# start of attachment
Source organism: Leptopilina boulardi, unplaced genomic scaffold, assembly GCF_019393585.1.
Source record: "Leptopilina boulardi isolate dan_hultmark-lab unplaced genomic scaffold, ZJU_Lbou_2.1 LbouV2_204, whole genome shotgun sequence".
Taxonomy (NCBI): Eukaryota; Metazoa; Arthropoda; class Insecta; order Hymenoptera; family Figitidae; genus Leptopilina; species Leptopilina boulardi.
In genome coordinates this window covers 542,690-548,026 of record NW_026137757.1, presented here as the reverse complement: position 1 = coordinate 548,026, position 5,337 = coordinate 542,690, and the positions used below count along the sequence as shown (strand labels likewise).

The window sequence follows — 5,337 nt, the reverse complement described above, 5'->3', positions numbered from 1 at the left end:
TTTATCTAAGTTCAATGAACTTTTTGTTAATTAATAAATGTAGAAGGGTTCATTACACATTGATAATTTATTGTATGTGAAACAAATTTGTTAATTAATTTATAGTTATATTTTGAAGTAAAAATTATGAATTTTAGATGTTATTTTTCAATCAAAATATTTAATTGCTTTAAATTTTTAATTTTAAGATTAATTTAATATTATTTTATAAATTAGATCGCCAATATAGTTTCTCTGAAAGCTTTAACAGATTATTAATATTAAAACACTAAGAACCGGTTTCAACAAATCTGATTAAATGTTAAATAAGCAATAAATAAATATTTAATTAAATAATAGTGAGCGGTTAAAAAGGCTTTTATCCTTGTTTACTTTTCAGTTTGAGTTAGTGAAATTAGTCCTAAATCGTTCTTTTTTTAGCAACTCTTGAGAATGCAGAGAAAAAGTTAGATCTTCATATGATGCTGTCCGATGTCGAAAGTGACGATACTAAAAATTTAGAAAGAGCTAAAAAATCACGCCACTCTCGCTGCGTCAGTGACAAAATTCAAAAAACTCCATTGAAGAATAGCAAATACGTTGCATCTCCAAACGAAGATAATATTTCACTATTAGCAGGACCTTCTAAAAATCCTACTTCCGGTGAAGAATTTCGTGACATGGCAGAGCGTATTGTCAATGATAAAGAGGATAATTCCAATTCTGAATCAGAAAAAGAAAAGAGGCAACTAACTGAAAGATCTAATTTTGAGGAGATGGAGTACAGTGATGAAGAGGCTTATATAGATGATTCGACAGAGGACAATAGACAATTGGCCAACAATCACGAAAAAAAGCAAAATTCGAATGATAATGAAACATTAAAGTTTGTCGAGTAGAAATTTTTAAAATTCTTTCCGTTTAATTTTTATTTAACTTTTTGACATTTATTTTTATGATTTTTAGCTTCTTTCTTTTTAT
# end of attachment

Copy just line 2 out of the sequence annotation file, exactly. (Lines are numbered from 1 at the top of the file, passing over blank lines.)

Source record: "Leptopilina boulardi isolate dan_hultmark-lab unplaced genomic scaffold, ZJU_Lbou_2.1 LbouV2_204, whole genome shotgun sequence".